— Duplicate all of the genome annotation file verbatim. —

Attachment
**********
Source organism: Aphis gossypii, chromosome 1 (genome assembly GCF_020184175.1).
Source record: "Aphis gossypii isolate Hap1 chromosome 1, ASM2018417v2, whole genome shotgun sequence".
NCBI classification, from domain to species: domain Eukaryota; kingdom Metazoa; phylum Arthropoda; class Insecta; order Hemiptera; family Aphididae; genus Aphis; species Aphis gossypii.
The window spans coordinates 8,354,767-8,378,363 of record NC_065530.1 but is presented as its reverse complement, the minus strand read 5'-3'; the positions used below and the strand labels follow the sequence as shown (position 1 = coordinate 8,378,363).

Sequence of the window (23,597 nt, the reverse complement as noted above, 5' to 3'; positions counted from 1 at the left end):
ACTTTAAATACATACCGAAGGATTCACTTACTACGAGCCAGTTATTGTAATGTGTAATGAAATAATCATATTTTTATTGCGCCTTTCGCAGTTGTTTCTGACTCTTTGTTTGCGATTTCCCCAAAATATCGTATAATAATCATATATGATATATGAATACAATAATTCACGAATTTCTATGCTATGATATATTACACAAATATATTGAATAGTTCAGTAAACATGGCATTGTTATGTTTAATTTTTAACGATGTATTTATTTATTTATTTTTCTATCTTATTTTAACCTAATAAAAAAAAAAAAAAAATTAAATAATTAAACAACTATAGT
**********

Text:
Source organism: Aphis gossypii, chromosome 1 (genome assembly GCF_020184175.1).
Source record: "Aphis gossypii isolate Hap1 chromosome 1, ASM2018417v2, whole genome shotgun sequence".
NCBI classification, from domain to species: domain Eukaryota; kingdom Metazoa; phylum Arthropoda; class Insecta; order Hemiptera; family Aphididae; genus Aphis; species Aphis gossypii.
The window spans coordinates 8,354,767-8,378,363 of record NC_065530.1 but is presented as its reverse complement, the minus strand read 5'-3'; the positions used below and the strand labels follow the sequence as shown (position 1 = coordinate 8,378,363).

Sequence of the window (23,597 nt, the reverse complement as noted above, 5' to 3'; positions counted from 1 at the left end):
ACTTTAAATACATACCGAAGGATTCACTTACTACGAGCCAGTTATTGTAATGTGTAATGAAATAATCATATTTTTATTGCGCCTTTCGCAGTTGTTTCTGACTCTTTGTTTGCGATTTCCCCAAAATATCGTATAATAATCATATATGATATATGAATACAATAATTCACGAATTTCTATGCTATGATATATTACACAAATATATTGAATAGTTCAGTAAACATGGCATTGTTATGTTTAATTTTTAACGATGTATTTATTTATTTATTTTTCTATCTTATTTTAACCTAATAAAAAAAAAAAAAAAATTAAATAATTAAACAACTATAGT